Gabon research centre says antimalarial drug within reach

A scientist at the Albert Schweitzer Hospital's medical research unit said Wednesday that trials of a new antimalarial drug were encouraging and paved the way for licensing.

"These preliminary results are relatively encouraging and lead us to believe... that we could have something licensed," Dr Jose Fernandez said in Libreville at an event marking World Malaria Day.

He said the drug had been in the final of three clinical trial phases for the past two years at the research centre in Lambarene, the Gabon jungle town where winner Schweitzer founded the hospital 99 years ago.

The RTS,S/AS01E vaccine is manufactured by British pharmaceutical giant GlaxoSmithKline and the research -- which is led by the University of Tubingen -- is being financed by the .

Fernandez said the vaccine had achieved 56 percent protection from malaria and 46 percent against severe malaria.

While global campaigning and wide distributions of have helped curb malaria, it is still regarded as the worst parasitic disease in the world.

The says 655,000 people died of malaria in 2010, making the mosquito-borne disease the world's fifth biggest killer in low-income countries.

Speaking at the same event in Libreville, Gabonese Health Minister Leon Nzouba described malaria as his country's top public health problem.

Schweitzer, who was born a German and later became French, was also a respected philosopher, organist, musicologist and theologian. He died in the hospital he founded in 1965 at the age of 90.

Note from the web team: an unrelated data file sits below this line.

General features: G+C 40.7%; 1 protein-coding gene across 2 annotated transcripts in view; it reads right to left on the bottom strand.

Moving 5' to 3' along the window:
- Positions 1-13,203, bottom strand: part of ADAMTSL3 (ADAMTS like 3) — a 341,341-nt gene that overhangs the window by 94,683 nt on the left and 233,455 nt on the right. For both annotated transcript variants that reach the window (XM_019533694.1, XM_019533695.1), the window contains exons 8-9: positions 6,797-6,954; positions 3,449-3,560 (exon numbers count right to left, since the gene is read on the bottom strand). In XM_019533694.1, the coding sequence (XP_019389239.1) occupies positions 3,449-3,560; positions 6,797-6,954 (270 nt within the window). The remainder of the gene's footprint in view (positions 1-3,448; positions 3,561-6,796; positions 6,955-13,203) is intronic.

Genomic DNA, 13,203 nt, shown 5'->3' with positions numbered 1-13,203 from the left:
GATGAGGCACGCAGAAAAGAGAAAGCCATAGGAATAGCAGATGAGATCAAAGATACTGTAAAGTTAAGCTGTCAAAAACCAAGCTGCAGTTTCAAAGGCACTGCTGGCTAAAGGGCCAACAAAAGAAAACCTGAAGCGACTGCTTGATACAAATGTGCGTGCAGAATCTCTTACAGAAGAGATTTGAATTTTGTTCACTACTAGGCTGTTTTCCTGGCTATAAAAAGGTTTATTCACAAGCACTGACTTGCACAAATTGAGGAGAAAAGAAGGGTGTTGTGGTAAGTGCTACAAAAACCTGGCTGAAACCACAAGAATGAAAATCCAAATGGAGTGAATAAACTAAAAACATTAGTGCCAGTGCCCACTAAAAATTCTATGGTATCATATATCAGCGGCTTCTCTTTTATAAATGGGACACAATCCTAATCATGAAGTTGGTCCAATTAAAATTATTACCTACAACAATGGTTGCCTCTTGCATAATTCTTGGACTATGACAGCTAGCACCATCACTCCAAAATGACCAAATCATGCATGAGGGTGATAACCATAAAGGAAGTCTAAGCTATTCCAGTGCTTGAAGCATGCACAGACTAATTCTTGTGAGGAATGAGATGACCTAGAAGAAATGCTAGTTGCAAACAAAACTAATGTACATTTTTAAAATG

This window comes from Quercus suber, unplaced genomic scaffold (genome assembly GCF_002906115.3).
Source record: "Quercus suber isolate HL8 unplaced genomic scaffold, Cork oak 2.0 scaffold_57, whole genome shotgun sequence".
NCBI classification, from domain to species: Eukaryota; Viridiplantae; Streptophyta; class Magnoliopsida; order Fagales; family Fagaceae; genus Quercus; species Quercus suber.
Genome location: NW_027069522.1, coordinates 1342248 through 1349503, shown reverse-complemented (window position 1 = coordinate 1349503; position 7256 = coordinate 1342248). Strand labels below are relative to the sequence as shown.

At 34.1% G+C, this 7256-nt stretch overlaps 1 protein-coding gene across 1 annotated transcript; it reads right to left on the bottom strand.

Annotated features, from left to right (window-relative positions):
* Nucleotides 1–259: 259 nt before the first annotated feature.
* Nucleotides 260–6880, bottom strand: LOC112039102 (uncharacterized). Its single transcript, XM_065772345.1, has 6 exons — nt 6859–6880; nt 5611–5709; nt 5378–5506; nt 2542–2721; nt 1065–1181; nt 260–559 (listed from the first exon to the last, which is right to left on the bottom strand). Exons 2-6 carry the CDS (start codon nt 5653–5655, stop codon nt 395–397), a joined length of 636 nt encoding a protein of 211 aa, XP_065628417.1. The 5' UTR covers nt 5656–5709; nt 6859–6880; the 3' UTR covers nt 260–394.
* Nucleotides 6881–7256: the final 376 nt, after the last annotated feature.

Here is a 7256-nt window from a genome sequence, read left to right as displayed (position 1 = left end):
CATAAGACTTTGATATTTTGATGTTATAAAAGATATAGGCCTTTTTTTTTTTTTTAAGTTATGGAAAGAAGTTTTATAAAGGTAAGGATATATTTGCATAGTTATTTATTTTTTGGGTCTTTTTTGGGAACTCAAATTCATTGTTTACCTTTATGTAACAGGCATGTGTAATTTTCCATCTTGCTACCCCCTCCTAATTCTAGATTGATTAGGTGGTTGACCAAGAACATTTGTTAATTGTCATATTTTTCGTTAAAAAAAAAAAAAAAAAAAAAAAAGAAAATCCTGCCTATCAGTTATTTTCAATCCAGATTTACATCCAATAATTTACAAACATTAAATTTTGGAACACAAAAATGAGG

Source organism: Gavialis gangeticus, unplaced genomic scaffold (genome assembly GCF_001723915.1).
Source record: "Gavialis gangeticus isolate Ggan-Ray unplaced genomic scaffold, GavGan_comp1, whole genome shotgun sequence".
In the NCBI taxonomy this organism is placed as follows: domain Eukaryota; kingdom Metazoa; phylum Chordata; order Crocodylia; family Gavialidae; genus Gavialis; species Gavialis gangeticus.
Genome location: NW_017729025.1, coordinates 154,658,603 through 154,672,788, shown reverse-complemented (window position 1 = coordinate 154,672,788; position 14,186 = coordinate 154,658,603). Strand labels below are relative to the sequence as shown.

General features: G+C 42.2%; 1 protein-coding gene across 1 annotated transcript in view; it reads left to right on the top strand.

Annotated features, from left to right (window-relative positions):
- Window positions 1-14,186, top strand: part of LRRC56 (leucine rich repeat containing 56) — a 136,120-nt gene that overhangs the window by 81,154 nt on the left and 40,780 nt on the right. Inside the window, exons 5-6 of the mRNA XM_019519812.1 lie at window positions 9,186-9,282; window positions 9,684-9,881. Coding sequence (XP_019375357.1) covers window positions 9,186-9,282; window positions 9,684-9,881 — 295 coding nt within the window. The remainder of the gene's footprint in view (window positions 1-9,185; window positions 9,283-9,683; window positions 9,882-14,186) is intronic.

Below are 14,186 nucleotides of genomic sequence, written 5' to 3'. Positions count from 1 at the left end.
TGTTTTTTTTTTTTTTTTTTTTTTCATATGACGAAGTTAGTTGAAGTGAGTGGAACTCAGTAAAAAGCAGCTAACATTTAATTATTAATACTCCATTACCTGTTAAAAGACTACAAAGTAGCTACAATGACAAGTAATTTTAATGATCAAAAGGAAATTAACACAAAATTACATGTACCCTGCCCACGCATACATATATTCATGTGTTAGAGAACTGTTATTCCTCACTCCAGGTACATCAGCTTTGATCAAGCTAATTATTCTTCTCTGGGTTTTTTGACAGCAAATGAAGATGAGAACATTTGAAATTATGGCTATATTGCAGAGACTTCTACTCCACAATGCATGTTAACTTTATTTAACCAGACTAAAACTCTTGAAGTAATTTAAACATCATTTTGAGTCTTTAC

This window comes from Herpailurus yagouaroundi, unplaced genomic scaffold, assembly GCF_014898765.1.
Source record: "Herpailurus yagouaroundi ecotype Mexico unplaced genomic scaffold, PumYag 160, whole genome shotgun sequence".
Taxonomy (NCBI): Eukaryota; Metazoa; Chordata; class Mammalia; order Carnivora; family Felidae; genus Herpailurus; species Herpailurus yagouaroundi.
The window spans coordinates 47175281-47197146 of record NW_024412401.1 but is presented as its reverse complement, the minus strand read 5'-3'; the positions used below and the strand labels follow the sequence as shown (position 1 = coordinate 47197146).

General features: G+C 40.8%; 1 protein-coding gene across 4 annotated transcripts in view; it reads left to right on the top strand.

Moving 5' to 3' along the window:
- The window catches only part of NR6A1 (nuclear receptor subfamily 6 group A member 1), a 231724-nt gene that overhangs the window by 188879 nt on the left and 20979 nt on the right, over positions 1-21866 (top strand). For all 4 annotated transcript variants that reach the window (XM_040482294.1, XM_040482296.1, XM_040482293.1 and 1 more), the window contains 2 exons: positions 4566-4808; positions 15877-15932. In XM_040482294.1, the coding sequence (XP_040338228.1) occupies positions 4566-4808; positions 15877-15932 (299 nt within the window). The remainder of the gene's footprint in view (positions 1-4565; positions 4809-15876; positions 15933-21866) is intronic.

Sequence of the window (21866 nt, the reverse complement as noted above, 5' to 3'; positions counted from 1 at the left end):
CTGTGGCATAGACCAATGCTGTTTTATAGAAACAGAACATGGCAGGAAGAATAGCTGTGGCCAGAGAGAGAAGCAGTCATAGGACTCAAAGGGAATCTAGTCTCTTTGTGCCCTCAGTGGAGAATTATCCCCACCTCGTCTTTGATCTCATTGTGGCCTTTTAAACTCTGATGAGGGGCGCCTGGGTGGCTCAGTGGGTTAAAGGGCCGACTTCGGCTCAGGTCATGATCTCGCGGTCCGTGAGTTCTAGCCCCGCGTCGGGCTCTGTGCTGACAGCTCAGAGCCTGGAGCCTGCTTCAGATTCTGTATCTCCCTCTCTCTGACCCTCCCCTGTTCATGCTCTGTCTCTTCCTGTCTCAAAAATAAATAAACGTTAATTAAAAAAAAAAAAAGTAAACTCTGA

add to favorites email to friend print save as pdf

Related Stories

Gates: $258 million for malaria research

Oct 31, 2005

The Bill and Melinda Gates Foundation has given $258 million in malaria research grants. The foundation says malaria kills an estimated 2,000 African children each day and takes the lives of more than 1 million people wor ...

WHO hails big gains in anti-malaria fight

Apr 24, 2012

The World Health Organisation heralded major gains Tuesday in the fight against malaria, one of the developing world's biggest killers, but warned universal access to treatment remains elusive.

Malaria top killer in Congo

Apr 30, 2008

Health officials in the Democratic Republic of Congo say malaria is the primary cause of illness and death, despite prevention efforts.

Recommended for you

UN says Syria vaccine deaths was an NGO 'mistake'

8 hours ago

The recent deaths of Syrian children after receiving measles vaccinations was the result of a "mistake" by a non-governmental partner who mixed in a muscle relaxant meant for anesthesia, a spokesman for the U.N. secretary-general ...

First US child dies from enterovirus D68

9 hours ago

A child in the northeastern US state of Rhode Island has become the first to die from an ongoing outbreak of a respiratory virus, enterovirus D68, health officials said Wednesday.

US Ebola patient had contact with kids: governor

9 hours ago

A man who was diagnosed with Ebola in virus in Texas came in contact with young children, and experts are monitoring them for any signs of disease, governor Rick Perry said Wednesday.

UN worker dies of suspected Ebola in Liberia

9 hours ago

The United Nations mission in Liberia announced on Wednesday the first suspected victim among its employees of the deadly Ebola epidemic ravaging the impoverished west African nation.

User comments